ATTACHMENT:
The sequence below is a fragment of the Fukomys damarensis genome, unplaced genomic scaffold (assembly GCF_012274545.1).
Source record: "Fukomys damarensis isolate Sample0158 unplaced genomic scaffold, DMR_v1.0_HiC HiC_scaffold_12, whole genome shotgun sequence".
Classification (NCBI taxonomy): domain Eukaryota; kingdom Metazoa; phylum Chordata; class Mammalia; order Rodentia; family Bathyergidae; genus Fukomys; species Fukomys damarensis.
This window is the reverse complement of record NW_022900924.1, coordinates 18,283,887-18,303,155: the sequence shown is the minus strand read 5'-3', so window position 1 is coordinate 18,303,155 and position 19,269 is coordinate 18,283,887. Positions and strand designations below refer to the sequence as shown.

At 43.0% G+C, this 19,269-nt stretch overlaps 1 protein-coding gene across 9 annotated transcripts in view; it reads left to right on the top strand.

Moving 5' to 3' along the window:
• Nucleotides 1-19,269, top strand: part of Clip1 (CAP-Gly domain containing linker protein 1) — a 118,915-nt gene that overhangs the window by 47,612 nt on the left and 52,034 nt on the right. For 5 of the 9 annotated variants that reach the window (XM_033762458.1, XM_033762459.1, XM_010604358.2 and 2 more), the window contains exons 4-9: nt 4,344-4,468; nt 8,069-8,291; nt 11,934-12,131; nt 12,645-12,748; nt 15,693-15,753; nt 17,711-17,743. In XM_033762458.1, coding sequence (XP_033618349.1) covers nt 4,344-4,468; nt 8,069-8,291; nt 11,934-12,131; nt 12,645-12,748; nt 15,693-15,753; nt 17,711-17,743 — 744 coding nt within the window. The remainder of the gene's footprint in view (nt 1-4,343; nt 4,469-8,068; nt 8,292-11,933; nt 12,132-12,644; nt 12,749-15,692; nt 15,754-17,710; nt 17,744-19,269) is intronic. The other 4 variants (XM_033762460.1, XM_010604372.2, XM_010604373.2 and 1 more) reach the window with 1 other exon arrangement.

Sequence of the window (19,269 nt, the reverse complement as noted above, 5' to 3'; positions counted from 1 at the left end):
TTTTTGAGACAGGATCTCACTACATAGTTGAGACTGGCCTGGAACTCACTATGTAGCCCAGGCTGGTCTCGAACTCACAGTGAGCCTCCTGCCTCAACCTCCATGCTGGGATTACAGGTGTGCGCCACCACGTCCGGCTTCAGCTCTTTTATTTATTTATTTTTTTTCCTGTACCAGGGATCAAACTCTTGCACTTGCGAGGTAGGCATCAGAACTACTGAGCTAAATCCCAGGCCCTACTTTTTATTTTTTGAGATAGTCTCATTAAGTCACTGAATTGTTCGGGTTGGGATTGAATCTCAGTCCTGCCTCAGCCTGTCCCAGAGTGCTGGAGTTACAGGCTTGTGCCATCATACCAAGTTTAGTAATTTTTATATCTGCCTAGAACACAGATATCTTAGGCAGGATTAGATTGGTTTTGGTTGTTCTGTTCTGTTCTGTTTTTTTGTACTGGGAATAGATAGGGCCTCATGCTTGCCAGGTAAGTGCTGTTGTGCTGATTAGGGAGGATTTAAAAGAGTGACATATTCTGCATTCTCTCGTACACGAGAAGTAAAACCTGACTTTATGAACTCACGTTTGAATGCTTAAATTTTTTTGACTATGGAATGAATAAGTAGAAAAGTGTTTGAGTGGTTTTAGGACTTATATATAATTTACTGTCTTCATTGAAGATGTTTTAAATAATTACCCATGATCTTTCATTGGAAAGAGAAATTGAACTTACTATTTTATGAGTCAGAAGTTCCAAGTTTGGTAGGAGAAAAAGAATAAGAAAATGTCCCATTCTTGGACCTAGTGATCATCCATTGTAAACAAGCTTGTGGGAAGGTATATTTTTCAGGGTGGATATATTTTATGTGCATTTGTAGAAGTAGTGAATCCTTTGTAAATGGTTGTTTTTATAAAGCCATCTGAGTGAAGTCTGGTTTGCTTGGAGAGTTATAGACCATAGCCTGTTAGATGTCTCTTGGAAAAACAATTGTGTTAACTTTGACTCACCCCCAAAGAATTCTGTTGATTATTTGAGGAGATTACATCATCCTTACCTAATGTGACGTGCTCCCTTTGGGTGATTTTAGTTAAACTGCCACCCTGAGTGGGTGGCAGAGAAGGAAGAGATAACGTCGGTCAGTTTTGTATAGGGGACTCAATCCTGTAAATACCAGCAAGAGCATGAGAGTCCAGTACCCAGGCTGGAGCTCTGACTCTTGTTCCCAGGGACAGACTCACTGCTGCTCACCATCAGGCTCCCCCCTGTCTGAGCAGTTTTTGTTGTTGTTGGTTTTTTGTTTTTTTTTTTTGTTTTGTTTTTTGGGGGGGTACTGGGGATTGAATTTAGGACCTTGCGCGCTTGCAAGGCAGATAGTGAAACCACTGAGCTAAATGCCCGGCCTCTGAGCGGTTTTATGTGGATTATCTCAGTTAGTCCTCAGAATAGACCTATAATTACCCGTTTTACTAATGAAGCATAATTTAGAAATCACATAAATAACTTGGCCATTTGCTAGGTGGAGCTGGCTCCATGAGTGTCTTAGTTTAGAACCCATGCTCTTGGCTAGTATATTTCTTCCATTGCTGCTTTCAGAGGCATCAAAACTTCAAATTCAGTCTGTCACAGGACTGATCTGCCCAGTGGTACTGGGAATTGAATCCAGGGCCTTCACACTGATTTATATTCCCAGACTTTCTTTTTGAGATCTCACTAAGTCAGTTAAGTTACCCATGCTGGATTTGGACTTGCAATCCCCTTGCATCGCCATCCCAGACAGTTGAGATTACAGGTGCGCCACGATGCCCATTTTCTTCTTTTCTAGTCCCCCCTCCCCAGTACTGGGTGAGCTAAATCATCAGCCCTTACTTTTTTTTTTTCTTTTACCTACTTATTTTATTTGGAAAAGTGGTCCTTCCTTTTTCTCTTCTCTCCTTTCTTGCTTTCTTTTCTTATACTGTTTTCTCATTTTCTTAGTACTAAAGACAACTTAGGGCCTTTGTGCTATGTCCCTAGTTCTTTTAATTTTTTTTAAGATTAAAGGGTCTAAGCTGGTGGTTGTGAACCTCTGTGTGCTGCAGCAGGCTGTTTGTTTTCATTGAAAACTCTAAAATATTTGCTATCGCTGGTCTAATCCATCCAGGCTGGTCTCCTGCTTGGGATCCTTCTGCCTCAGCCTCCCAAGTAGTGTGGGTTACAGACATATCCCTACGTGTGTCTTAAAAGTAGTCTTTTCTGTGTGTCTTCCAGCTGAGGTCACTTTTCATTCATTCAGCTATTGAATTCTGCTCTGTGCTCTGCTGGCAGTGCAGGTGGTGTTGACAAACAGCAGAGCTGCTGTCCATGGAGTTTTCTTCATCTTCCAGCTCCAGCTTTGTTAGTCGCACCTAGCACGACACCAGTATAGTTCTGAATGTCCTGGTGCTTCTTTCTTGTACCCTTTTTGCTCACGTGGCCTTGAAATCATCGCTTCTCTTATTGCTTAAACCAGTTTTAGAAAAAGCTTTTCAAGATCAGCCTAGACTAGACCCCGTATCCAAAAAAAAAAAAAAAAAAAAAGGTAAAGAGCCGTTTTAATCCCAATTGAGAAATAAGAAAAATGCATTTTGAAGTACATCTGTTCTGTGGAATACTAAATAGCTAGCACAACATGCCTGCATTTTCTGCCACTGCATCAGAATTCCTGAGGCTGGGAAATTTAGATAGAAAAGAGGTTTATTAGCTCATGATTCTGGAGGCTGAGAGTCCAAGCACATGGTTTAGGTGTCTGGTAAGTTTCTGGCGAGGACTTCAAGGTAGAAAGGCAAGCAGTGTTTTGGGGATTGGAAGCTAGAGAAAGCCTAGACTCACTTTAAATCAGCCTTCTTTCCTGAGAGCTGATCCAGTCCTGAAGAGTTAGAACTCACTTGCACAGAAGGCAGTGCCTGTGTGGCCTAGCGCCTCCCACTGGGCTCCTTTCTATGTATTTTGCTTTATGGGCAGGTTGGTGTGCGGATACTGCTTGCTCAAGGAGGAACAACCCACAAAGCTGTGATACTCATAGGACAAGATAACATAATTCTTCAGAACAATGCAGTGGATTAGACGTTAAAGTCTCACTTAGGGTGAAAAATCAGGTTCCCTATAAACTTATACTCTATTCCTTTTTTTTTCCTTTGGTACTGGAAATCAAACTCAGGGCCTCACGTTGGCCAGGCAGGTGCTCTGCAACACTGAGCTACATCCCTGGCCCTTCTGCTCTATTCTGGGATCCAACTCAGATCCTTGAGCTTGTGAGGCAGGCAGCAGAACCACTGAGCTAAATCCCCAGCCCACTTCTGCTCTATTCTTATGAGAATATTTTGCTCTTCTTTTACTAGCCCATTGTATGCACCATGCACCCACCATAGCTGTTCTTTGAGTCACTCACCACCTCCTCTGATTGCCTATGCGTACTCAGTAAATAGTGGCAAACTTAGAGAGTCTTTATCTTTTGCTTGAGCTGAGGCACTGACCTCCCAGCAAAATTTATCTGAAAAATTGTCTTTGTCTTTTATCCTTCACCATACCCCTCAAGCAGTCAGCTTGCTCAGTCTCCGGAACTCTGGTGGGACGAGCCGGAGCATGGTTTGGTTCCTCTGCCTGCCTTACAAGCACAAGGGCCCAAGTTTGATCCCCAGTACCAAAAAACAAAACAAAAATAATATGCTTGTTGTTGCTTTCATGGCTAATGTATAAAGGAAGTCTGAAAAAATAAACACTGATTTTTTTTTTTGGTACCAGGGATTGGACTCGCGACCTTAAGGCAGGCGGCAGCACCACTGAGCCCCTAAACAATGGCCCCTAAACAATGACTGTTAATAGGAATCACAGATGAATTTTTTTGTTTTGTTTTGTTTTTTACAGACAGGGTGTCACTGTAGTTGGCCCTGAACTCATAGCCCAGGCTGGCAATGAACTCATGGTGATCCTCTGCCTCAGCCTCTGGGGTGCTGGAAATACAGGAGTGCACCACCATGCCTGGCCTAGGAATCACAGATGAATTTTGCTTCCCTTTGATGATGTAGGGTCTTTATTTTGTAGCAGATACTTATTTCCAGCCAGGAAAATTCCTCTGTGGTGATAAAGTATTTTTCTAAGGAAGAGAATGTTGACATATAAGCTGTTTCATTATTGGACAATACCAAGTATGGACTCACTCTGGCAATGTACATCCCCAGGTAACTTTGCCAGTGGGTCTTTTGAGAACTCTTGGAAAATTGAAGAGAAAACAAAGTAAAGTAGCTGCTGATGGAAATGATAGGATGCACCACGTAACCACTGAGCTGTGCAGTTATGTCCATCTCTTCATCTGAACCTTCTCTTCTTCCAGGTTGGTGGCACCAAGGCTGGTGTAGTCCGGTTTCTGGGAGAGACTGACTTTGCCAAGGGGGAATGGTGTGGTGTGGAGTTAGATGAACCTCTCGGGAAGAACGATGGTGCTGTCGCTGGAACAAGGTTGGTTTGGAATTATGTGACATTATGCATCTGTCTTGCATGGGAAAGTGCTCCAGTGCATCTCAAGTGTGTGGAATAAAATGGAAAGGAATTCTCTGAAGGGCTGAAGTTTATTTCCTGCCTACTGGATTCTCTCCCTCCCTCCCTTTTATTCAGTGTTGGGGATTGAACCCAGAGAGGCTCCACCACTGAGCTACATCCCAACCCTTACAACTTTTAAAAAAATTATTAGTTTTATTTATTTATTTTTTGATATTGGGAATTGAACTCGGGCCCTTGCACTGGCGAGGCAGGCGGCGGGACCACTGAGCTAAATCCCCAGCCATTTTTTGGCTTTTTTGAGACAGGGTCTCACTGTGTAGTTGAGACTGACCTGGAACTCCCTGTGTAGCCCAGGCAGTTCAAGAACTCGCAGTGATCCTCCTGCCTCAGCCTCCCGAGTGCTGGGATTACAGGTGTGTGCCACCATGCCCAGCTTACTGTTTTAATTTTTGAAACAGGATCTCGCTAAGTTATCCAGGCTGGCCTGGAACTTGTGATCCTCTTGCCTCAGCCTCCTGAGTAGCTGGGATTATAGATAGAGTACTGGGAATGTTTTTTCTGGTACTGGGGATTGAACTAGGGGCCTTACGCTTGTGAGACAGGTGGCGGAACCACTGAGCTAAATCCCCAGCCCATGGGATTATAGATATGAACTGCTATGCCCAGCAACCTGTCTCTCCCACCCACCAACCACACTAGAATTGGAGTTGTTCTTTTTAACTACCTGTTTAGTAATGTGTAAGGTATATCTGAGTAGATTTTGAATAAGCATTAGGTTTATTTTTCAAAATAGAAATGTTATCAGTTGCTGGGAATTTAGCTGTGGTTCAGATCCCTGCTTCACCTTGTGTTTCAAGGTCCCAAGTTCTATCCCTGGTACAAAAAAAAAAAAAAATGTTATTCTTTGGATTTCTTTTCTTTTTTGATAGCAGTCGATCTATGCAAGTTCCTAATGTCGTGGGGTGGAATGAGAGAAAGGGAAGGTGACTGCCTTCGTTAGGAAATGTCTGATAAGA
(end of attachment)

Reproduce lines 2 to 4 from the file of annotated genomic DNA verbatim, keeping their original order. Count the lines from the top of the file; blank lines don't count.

Source record: "Fukomys damarensis isolate Sample0158 unplaced genomic scaffold, DMR_v1.0_HiC HiC_scaffold_12, whole genome shotgun sequence".
Classification (NCBI taxonomy): domain Eukaryota; kingdom Metazoa; phylum Chordata; class Mammalia; order Rodentia; family Bathyergidae; genus Fukomys; species Fukomys damarensis.
This window is the reverse complement of record NW_022900924.1, coordinates 18,283,887-18,303,155: the sequence shown is the minus strand read 5'-3', so window position 1 is coordinate 18,303,155 and position 19,269 is coordinate 18,283,887. Positions and strand designations below refer to the sequence as shown.